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Producer Price Index: Highest Increase in 32 Years
NY Times
By JEREMY W. PETERS
December 19, 2006

Wholesale prices shot upward in November, the Labor Department reported today, offering a stark reminder that inflation remains a threat to the economy.

The producer price index, which measures what businesses charge one another for everything from iron ore and diesel fuel to cases of soda pop, was 2 percent higher in November than in October, seasonally adjusted. The index had not risen by that much in a single month in more than 32 years, since the energy and stagflation crises of the mid-1970s.

Rising prices for gasoline and light trucks, which had fallen considerably in October, led the surge last month.

Even with the volatile prices of food and fuel removed, the "core" index rose by 1.3 percent for the month, the most since 1980.

The figures reinforced the message coming from the Federal Reserve that inflation has not been vanquished, and would seem to lengthen the odds against any move soon by the Fed to begin reducing interest rates, which some investors had hoped for as early as the spring of next year.

Separately, the Commerce Department issued a report on housing construction this morning that contained some mixed signals. On the one hand, the number of building permits authorized last month fell again, for the tenth straight month, a reminder of just how fragile the housing market remains. Permits declined by 3 percent for the month, seasonally adjusted, and were 31.3 percent lower than a year ago.

But in the same reports, the number of homes actually begun by builders rose 6.7 percent in November, seasonally adjusted.

Economists were quick to say that a November rebound in the housing-starts figure was likely simply because October's figures had shown the steepest decline in six years, and that he new figures did not necessarily signal a turn in the broader downward trend.

"It doesn't change the bottom line," said Richard F. Moody, chief economist for Mission Residential, a real estate investment firm. "While there is a bottom out there for the housing market, we just don't know where it is yet."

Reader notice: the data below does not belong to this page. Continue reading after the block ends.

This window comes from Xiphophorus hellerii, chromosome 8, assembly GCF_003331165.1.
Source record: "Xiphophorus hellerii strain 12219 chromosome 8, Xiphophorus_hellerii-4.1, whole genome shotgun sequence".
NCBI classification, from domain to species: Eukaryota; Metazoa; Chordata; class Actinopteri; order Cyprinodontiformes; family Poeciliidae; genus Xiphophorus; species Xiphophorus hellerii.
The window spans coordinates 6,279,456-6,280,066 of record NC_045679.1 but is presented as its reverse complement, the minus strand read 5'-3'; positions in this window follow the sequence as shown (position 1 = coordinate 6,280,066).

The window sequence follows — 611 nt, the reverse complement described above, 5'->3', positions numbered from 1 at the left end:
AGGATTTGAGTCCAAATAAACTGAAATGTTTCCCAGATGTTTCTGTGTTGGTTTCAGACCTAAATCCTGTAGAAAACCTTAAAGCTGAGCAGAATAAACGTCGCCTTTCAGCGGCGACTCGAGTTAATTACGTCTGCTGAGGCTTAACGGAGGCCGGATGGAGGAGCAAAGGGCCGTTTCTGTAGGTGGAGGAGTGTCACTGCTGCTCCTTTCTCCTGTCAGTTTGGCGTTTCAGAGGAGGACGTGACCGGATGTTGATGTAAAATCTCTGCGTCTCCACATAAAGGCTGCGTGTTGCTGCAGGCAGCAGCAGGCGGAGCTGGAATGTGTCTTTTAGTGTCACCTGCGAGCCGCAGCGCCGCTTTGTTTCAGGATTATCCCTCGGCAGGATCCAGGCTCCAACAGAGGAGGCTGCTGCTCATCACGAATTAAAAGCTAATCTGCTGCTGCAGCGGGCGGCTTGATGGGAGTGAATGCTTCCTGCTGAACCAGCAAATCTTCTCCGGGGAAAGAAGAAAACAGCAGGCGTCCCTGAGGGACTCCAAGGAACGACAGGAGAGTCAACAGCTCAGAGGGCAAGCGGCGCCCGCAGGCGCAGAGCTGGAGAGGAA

Wall Street did not much like either the price report or the housing report. Stocks moved broadly lower early in the day, and bond yields bobbed upward for a while, though by late morning both markets were little changed from Monday's levels.

For the Federal Reserve, the reports offer conflicting tugs on policy. On the one hand, the hotter inflation data bolsters the Fed's case for keeping interest rates unchanged, as it has done at the last four meetings, or even moving closer to an increase. The central bank has repeatedly said that inflation remains too high and that its next move on interest rates is more likely to be upward than downward.

But the weak housing report and its implications for a slowing economy would seem to argue for action soon to stimulate growth and demand, perhaps by lowering interest rates. In its latest policy statement, the Fed made its clearest acknowledgment to date that economic growth is faltering, particularly in the housing market.

Still, economists said today that the Fed will probably want more evidence of weakness before thinking about easing its foot off the monetary brake pedal. Joel L. Naroff, president of Naroff Economic Advisers, said the central bank is likely to wait several months "before making any judgments about the condition of the housing market."

Because higher prices at the producer level do not always translate into higher prices for consumers, some economists said that today's report may not change the overall outlook for inflation, which has seemed to improve in recent months.

"It should be weighed somewhat," said Kenneth Beauchemin, a United States economist with Global Insight. "But I'd heavily discount it, especially because of recent positives and consistent news regarding consumer prices."

The government reported last week that the consumer price index was unchanged in November, after declining in September and October, largely because of falling fuel prices. The "core" consumer price index, excluding food and energy, rose slightly each month.

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